Taking the Risk of Enemy Love for the Kingdom

“So I was afraid, and I went and hid your talent in the ground.” (Matthew 25.15)

This week, I’m not going to write to you for long. I want to focus on a single parable told by Jesus and then some quotations that I believe are relevant.

First, I believe a conventional, domesticated reading of the so-called parable of the talents misses a lot. Let me see if I can explain. There are two things to keep in mind as you read this parable. (1) Jesus wasn’t talking about his second coming yet here. The disciples still didn’t even get that he was leaving , much less would they have had the capacity to understand if he had begun talking about coming back. He was speaking much more about the establishment of his own Kingdom right then, at that point in history. The coming of “the Son of Man,” as used by Jesus, was a direct reference by Jesus to his own understanding of Daniel 7.13–14 and the establishment of his Kingdom through his life, death, and resurrection. (See Matthew 25.13; 26.45, 64; Mark 14.41; John 4.23; 5.25; 12.23, 27; 16.32; 17.1) (2) The story is not so much about using your “talents” (that’s the domesticated way to read the story) as it is about taking risks, risking everything, for the Kingdom.

Two ways are contrasted: the way of circling the wagons, protecting that which remains, and safeguarding the parameters versus the way of taking chances and risking everything for Jesus’ Kingdom to be established. What was it that Jesus was asking them to risk in following Him? Jesus was asking them to risk their most cherished hopes of Israel being restored some day. Jesus was asking them to risk their precious eschatological understandings. Jesus was asking them to leap off a cliff with him into the space of actually loving their enemies, including the Romans, the Seleucids, the Babylonians, and the Egyptians. They were genuinely afraid that if they followed this nonviolent, enemy-forgiving, enemy-embracing, enemy-loving Messiah (instead of holding out for a militaristic Messiah at some point in the future), it would only embolden the Romans to abuse them even more. They were afraid that if they followed this Jesus, they would <I>never</I> see Israel restored. Yet, Jesus was giving them, in all actuality, a way to heal the world, but they doubted it would really work. They doubted it would awaken the sympathy and compassion of Rome and its citizens. It was, for them, far too risky a move. It was in this context that Jesus told the following parable:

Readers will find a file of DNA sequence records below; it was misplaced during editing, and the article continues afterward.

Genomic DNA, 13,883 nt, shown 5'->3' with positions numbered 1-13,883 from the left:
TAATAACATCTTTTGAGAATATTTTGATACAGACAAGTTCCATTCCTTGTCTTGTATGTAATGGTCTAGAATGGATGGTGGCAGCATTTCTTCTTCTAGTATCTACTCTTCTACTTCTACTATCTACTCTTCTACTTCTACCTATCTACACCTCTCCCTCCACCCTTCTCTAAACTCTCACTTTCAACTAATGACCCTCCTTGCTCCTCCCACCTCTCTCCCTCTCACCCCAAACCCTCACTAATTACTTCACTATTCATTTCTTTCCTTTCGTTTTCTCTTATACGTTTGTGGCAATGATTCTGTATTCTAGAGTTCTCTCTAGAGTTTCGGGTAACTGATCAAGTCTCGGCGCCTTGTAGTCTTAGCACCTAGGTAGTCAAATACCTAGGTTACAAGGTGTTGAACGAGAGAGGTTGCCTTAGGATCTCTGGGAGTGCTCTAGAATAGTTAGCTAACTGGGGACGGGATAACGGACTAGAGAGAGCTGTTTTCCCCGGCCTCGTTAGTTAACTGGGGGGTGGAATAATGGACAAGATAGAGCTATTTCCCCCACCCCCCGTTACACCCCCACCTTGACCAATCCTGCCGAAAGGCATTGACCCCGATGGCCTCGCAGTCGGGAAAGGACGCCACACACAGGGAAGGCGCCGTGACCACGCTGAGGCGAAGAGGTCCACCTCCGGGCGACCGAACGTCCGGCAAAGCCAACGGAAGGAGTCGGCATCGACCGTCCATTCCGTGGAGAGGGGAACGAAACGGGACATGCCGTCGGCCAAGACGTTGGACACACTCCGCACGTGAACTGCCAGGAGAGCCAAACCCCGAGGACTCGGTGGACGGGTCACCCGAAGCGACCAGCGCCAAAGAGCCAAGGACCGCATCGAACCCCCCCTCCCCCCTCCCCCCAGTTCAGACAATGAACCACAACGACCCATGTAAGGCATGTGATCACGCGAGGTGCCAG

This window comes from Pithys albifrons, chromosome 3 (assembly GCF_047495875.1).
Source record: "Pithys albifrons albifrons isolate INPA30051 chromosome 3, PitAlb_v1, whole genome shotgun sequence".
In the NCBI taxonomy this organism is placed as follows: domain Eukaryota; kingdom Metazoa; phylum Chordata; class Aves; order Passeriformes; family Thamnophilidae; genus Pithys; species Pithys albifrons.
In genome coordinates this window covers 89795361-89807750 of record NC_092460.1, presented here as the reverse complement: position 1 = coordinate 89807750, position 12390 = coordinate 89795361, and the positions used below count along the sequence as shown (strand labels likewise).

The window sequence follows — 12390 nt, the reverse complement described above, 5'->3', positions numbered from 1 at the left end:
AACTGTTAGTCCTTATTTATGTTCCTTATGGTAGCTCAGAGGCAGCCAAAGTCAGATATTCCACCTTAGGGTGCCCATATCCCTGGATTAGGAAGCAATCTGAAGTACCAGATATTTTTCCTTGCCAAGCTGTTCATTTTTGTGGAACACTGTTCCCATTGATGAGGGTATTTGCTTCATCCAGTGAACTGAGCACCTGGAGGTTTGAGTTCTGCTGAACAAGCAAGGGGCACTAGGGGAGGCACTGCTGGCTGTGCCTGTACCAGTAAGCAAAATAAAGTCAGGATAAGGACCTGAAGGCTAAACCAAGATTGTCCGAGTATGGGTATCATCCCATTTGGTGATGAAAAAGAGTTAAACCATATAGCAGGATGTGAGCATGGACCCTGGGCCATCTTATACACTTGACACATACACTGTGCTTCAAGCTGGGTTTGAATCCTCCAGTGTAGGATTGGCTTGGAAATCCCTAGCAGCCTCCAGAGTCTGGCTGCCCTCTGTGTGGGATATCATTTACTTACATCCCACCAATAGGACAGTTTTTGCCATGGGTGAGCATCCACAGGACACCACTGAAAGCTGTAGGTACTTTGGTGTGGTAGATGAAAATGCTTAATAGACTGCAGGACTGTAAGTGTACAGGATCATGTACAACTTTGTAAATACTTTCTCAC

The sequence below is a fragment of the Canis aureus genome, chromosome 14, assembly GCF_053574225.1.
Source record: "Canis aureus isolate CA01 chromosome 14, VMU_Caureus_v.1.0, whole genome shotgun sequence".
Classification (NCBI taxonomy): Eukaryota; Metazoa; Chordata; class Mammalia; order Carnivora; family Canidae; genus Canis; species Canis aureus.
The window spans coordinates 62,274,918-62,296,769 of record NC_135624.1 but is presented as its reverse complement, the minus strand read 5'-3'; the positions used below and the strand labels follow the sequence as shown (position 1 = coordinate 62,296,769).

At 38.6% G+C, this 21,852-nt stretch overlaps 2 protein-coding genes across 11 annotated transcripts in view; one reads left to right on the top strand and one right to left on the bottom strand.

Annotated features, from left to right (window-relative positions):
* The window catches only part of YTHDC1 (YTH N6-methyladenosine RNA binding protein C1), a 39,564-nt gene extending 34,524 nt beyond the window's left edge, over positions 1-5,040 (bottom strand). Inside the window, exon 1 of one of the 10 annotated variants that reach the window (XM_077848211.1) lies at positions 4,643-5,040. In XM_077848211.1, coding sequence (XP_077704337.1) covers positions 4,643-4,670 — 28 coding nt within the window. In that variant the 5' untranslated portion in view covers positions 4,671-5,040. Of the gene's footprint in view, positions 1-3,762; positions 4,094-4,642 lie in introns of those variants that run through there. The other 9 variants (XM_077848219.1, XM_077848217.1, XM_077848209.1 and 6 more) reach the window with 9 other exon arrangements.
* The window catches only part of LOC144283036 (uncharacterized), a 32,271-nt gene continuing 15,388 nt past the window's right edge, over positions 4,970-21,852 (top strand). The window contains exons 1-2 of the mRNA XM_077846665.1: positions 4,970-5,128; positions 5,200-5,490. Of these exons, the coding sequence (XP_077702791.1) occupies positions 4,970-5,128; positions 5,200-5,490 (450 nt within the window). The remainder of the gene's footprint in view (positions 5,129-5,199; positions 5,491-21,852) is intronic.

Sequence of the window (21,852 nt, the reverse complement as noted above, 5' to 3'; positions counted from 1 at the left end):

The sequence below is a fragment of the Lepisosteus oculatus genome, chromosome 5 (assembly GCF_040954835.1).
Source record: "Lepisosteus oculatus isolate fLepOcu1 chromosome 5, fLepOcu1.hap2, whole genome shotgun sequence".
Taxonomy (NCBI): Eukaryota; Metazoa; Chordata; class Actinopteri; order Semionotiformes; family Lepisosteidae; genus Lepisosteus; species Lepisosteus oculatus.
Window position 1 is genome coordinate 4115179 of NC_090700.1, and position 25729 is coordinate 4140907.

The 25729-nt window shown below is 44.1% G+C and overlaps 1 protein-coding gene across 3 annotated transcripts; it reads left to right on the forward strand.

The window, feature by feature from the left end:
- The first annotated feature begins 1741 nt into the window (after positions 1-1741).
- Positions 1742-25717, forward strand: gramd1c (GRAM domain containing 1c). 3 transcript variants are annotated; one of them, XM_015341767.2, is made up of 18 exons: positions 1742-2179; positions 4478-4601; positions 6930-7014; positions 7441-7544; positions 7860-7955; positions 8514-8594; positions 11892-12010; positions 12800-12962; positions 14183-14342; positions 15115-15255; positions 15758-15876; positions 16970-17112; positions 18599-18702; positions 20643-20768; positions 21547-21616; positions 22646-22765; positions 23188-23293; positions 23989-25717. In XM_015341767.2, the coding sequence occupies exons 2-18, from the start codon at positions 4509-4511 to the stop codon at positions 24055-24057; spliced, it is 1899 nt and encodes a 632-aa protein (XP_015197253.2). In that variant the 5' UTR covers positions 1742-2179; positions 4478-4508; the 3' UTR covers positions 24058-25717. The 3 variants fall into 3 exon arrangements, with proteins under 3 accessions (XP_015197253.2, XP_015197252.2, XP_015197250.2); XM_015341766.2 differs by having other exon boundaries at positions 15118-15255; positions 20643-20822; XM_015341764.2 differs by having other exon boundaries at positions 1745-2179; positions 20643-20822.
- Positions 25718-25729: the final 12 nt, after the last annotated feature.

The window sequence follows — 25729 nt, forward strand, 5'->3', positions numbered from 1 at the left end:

“For it is as if a man, going on a journey, summoned his slaves [the nations, cf. Amos 9.7] and entrusted his property to them; to one he gave five talents, to another two, to another one, to each according to his ability. Then he went away. The one who had received the five talents went off at once and traded with them, and made five more talents. In the same way, the one who had the two talents made two more talents. But the one who had received the one talent went off and dug a hole in the ground and hid his master’s money.

“After a long time the master of those slaves came and settled accounts with them. Then the one who had received the five talents came forward, bringing five more talents, saying, ‘Master, you handed over to me five talents; see, I have made five more talents.’ His master said to him, ‘Well done, good and trustworthy slave; you have been trustworthy in a few things, I will put you in charge of many things; enter into the joy of your master.’ And the one with the two talents also came forward, saying, ‘Master, you handed over to me two talents; see, I have made two more talents.’ His master said to him, ‘Well done, good and trustworthy slave; you have been trustworthy in a few things, I will put you in charge of many things; enter into the joy of your master.’